Many financial advisors give back to the community. They join organizations, serve on boards and organize events. Every advisor has probably had at least one experience when a friend told them about business they did with a competitor. When you asked: “Why didn’t you ask me for help?” The answer is often: “I didn’t know you did that.” When you volunteer, the mission of the organization comes first. How can you tactfully raise your professional visibility?

1. Introductions. When you are speaking on behalf of the organization or meeting new members, including information about your profession is considered standard practice. This works if you are being introduced by a third party too. It is easy to highlight your role, “I’m the vice president” and add “In my day job, I am a financial advisor at (firm).”

2. Writing for the organization. I knew a financial advisor in Northern California who belonged to a private club. He ran the newsletter and wrote a travel column. He would visit other clubs with reciprocal privileges, writing up a spotlight feature for the club newsletter. His byline included his phone number and e-mail address. He used his work e-mail.

3. Speaking at events. It has been said speaking is the future of prospecting. It’s obvious you might speak about financial planning, but you might also speak about a personal passion, like classic car restoration. Clubs and organizations are always looking for entertaining topics. Providing your business credentials confirms you are not a person with a car restoration business, using speaking as a prospecting tool.

4, Sponsorship. Many nonprofits hold charity galas. These are big fundraisers. In addition to ticket sales, there are opportunities to get your name on banners and signage. If you sponsor at a certain level, you get a block of tickets, often a table. You also usually get a full or half page ad in the event program.

5. Business card ads. Those charity galas often raise money in several ways. One is the pages of business card ads also included in the event program. There might be eight per page. The cost is usually low. Your business card itself is likely a compliance approved ad.

6. Steakhouse wine locker. Recently, our financial advisor took us to lunch at a famous NYC steakhouse. As you walk in, there is a large cabinet of foot square storage lockers, each with a grill showing bottles of wine inside. Each locker has a brass toned plaque naming the owner. I recognized the wholesaler’s name immediately! (It doesn’t list the firm, but if you have name recognition, it does the job.)

7. Ask questions at general meetings. You might be a financial advisor who is a general member of the organization. They might hold scheduled monthly meetings. If a topic concerning finance comes up, you might ask a question of the presenter, mentioning your name and credentials. Giving your name, role and firm establishes you as an expert in the topic under discussion.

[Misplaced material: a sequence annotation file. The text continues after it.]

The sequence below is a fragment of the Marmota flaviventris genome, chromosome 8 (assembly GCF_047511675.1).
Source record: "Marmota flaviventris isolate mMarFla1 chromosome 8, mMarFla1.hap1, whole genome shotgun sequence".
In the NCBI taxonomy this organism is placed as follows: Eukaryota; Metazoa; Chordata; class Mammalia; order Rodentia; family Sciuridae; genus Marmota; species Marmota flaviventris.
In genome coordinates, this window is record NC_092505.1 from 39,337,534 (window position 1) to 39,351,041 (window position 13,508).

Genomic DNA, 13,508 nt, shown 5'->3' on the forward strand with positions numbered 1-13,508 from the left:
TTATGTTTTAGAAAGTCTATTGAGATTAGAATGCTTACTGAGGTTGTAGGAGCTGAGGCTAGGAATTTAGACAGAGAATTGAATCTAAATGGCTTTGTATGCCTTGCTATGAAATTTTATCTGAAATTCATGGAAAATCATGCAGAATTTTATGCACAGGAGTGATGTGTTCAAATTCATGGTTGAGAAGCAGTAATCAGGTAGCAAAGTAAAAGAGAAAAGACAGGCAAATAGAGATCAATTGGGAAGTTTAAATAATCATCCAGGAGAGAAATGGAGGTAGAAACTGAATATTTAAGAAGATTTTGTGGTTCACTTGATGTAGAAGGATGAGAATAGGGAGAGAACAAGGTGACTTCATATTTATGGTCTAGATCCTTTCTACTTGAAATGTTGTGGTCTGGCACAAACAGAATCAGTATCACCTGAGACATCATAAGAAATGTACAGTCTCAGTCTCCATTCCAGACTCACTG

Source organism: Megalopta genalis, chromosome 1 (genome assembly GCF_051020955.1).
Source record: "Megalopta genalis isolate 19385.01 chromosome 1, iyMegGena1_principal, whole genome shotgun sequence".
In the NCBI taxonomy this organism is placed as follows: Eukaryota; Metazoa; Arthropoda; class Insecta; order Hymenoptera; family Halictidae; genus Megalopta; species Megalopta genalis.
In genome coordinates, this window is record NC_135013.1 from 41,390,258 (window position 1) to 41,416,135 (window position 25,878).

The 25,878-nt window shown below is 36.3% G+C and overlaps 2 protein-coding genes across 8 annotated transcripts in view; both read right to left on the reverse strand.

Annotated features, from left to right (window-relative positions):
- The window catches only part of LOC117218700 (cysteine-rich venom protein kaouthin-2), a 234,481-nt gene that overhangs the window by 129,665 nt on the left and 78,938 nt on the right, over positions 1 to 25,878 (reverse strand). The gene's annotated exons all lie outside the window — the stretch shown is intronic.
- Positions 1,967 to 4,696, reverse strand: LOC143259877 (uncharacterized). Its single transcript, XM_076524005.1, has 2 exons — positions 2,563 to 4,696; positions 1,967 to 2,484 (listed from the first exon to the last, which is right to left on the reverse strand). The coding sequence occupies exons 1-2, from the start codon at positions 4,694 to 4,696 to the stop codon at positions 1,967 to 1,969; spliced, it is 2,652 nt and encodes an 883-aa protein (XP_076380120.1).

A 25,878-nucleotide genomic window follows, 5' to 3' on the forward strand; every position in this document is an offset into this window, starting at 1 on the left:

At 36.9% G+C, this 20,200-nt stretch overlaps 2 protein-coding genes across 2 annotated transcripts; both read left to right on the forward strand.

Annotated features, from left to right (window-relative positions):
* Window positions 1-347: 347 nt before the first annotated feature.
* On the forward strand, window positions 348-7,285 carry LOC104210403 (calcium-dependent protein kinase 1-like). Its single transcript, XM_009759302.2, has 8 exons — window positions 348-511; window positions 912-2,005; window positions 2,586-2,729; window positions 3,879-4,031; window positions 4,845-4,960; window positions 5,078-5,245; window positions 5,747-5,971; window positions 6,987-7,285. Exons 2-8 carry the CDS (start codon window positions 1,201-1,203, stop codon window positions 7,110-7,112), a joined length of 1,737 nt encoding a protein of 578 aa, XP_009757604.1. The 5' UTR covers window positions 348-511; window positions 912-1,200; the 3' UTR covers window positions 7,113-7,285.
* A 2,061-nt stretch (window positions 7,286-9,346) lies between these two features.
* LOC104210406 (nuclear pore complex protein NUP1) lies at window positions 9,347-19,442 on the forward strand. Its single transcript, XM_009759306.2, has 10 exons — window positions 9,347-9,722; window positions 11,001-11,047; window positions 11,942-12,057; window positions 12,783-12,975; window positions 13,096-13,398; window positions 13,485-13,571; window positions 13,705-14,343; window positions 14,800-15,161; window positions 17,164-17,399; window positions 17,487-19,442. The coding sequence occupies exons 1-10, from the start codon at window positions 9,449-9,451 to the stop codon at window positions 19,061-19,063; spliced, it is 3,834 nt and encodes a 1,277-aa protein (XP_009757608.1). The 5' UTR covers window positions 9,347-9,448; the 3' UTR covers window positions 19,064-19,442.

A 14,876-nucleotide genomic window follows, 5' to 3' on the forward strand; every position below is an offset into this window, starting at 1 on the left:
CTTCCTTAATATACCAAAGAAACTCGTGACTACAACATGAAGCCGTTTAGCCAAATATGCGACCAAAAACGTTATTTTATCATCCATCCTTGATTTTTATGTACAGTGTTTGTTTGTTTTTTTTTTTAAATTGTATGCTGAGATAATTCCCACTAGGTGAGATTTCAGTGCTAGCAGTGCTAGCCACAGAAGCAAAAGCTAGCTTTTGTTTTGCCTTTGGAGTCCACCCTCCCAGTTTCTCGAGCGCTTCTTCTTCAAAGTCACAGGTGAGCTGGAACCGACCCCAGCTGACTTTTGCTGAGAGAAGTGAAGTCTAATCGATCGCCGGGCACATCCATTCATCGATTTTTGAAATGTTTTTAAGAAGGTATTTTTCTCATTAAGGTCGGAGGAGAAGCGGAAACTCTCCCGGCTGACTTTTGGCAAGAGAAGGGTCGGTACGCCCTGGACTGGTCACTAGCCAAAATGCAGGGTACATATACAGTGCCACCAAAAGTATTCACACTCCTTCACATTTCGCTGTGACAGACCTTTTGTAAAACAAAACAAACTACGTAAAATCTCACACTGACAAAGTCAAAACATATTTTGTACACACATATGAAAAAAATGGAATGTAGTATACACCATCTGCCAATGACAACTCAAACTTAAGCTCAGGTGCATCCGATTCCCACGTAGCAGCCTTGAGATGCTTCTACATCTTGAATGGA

8. The rules of golf. Years ago, I heard a story about a financial advisor who belonged to the local, private golf club. He ordered a bunch of booklets detailing the rules of golf and had them imprinted with his name and firm. From time to time, a player might need to remind another player of “the rules of golf” when they try doing something they shouldn’t.

9. The logo on event shirts. Many communities have charity runs to raise money for their cause. You can probably name several. If you are a major event sponsor, your firm name and logo are likely on the shirts given to participants. People keep and use those shirts for a long time.

10. Discretely logoed clothing. You might be a reader at religious services. You dress well and are seen frequently by the congregation. Wearing a logoed sweatshirt would be out, out, out! Wearing a lapel pin or a tastefully logoed tie should fit right in. It works well. It is discrete. It gets noticed.

11. The golf umbrella. When you watch your children at school sports, you are standing along the field with plenty of parents. Weather changes. A logoed umbrella does a fine job sheltering more than one person from the rain. An extra umbrella can be loaned to someone getting soaked.

12. The logoed hat, golf shirt and windbreaker. These can easily fit into your workout wardrobe or be an accessory while playing golf. You use only one at a time.

13. The logoed luggage tag. You have seen people with huge golf bags covered in the firm’s logo. Too much. I heard an advisor talk about using the logoed luggage tags you get on recognition trips. His was attached to his golf bag. Golf involves lots of standing around and waiting. Another person in the foursome recognizes the logo and says: “You are with (firm). My accounts are with…” The conversation has started.

14. The matching coffee cups. We have cups from a favorite restaurant in Asia. We use them almost every day. They are pre-pandemic, so we have been using them about four years. An advisor would serve client’s coffee in attractive logoed mugs. If the client admired the mug, he would ask his assistant “Do we have a couple of extra mugs around?” The client would be presented with a boxed pair.

15. The personalized license plate. I have seen many over the years. Some are quite clever. They might incorporate the firm’s initials or spell a short word investors recognize. People who see your car know you are an advisor.

There are many ways to communicate “this is what I do” without coming across the wrong way.

Bryce Sanders is president of Perceptive Business Solutions Inc. He provides HNW client acquisition training for the financial services industry. His book Captivating the Wealthy Investor is available on Amazon.